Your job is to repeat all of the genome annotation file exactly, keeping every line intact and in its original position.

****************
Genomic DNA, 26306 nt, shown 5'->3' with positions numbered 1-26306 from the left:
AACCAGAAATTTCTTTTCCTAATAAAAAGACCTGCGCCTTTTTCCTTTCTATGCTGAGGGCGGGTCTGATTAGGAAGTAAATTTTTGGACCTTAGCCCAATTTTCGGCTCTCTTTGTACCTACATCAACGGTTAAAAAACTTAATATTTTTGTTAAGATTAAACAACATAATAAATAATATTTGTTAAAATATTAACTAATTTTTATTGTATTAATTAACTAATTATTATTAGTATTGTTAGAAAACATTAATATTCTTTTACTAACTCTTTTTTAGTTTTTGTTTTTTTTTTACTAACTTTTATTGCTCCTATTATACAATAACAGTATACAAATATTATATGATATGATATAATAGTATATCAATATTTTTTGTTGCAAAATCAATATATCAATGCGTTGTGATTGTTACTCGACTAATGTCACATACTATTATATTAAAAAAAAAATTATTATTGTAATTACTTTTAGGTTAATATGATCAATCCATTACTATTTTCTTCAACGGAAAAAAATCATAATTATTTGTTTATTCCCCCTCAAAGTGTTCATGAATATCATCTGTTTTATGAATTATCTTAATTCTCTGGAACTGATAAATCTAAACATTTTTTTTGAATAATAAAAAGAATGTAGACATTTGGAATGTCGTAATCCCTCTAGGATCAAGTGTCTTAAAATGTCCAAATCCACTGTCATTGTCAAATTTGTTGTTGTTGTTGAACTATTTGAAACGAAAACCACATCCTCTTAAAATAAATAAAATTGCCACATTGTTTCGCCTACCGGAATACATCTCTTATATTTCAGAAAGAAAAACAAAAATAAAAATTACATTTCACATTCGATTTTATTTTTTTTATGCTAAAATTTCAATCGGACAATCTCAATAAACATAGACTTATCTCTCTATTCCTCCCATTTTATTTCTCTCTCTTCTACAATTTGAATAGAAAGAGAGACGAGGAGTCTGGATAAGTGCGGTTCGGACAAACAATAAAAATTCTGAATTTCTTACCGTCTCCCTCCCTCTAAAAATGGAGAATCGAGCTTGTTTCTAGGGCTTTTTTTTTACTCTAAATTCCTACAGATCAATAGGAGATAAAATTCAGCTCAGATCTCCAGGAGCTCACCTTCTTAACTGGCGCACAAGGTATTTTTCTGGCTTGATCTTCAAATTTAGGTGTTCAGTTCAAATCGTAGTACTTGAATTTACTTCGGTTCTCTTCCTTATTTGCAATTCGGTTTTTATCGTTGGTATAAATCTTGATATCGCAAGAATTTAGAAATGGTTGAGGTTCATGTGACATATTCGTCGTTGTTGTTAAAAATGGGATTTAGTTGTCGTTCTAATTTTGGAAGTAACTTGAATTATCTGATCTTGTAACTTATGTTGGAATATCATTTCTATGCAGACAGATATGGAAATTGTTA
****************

Genomic DNA, 26306 nt, shown 5'->3' with positions numbered 1-26306 from the left:
AACCAGAAATTTCTTTTCCTAATAAAAAGACCTGCGCCTTTTTCCTTTCTATGCTGAGGGCGGGTCTGATTAGGAAGTAAATTTTTGGACCTTAGCCCAATTTTCGGCTCTCTTTGTACCTACATCAACGGTTAAAAAACTTAATATTTTTGTTAAGATTAAACAACATAATAAATAATATTTGTTAAAATATTAACTAATTTTTATTGTATTAATTAACTAATTATTATTAGTATTGTTAGAAAACATTAATATTCTTTTACTAACTCTTTTTTAGTTTTTGTTTTTTTTTTACTAACTTTTATTGCTCCTATTATACAATAACAGTATACAAATATTATATGATATGATATAATAGTATATCAATATTTTTTGTTGCAAAATCAATATATCAATGCGTTGTGATTGTTACTCGACTAATGTCACATACTATTATATTAAAAAAAAAATTATTATTGTAATTACTTTTAGGTTAATATGATCAATCCATTACTATTTTCTTCAACGGAAAAAAATCATAATTATTTGTTTATTCCCCCTCAAAGTGTTCATGAATATCATCTGTTTTATGAATTATCTTAATTCTCTGGAACTGATAAATCTAAACATTTTTTTTGAATAATAAAAAGAATGTAGACATTTGGAATGTCGTAATCCCTCTAGGATCAAGTGTCTTAAAATGTCCAAATCCACTGTCATTGTCAAATTTGTTGTTGTTGTTGAACTATTTGAAACGAAAACCACATCCTCTTAAAATAAATAAAATTGCCACATTGTTTCGCCTACCGGAATACATCTCTTATATTTCAGAAAGAAAAACAAAAATAAAAATTACATTTCACATTCGATTTTATTTTTTTTATGCTAAAATTTCAATCGGACAATCTCAATAAACATAGACTTATCTCTCTATTCCTCCCATTTTATTTCTCTCTCTTCTACAATTTGAATAGAAAGAGAGACGAGGAGTCTGGATAAGTGCGGTTCGGACAAACAATAAAAATTCTGAATTTCTTACCGTCTCCCTCCCTCTAAAAATGGAGAATCGAGCTTGTTTCTAGGGCTTTTTTTTTACTCTAAATTCCTACAGATCAATAGGAGATAAAATTCAGCTCAGATCTCCAGGAGCTCACCTTCTTAACTGGCGCACAAGGTATTTTTCTGGCTTGATCTTCAAATTTAGGTGTTCAGTTCAAATCGTAGTACTTGAATTTACTTCGGTTCTCTTCCTTATTTGCAATTCGGTTTTTATCGTTGGTATAAATCTTGATATCGCAAGAATTTAGAAATGGTTGAGGTTCATGTGACATATTCGTCGTTGTTGTTAAAAATGGGATTTAGTTGTCGTTCTAATTTTGGAAGTAACTTGAATTATCTGATCTTGTAACTTATGTTGGAATATCATTTCTATGCAGACAGATATGGAAATTGTTA